As part of its plans to venture beyond the food listings/discovery space, Zomato launched an Android point of sale system for restauranteurs today. Called Zomato Base, the cloud-based system is built on top of MaplePOS, which Zomato acquired last year as part of its plans to expand into new verticals.
Zomato Base is currently being used in 35 outlets of The Beer Cafe, which claims to be India’s largest beer chain, in 10 cities. The software lets restaurants process debit and credit card payments and manage their inventory.
Last September, Zomato, which launched in 2008 as a restaurant guide, announced that it will reshape its business into consumer and enterprise divisions. A month later, it laid off about 300 employees, or 10 percent of its workforce. A Zomato spokesperson told TechCrunch that the launch of Zomato Base is proceeding on schedule and has nothing to do with the restructuring.
Like other food startups, Zomato’s business in India (where it is headquartered) has been hurt by too much competition from other restaurant listings and delivery businesses (its many rivals include Rocket Internet-backed Foodpanda, Tiny Owl, and Swiggy) and high costs. It brought its restaurant discovery platform to the U.S. in early 2015 by purchasing Urbanspoon, but also faces several well-entrenched rivals there like Yelp and Foursquare.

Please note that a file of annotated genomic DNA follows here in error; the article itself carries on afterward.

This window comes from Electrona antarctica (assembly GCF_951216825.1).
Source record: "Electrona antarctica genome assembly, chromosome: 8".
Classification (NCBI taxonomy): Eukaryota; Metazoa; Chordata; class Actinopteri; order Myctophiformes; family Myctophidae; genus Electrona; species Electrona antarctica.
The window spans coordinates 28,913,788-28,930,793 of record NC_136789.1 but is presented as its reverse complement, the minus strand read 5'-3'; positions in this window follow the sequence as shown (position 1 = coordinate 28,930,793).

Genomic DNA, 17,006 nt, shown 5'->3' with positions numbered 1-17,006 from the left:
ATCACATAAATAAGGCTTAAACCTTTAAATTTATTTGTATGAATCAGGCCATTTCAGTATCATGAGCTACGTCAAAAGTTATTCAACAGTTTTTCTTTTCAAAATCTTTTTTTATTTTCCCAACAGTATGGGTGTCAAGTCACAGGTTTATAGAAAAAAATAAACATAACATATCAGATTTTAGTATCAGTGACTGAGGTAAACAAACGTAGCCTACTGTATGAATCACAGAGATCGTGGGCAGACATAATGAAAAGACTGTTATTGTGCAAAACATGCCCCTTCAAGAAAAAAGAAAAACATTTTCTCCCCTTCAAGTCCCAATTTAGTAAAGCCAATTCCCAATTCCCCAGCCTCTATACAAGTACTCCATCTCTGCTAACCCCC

Zomato’s solution is to try its luck at different verticals, including payments, reservations, white label apps, and restaurant management software. The startup raised $60 million last year earmarked for its multi-pronged expansion strategy (its total funding so far is about $224 million).
These new ventures will be expensive, however, and success is far from guaranteed. For example, Zomato closed its cashless payments service last October following a test in Dubai because consumer acquisition costs were too high, though it plans to try again with a second version.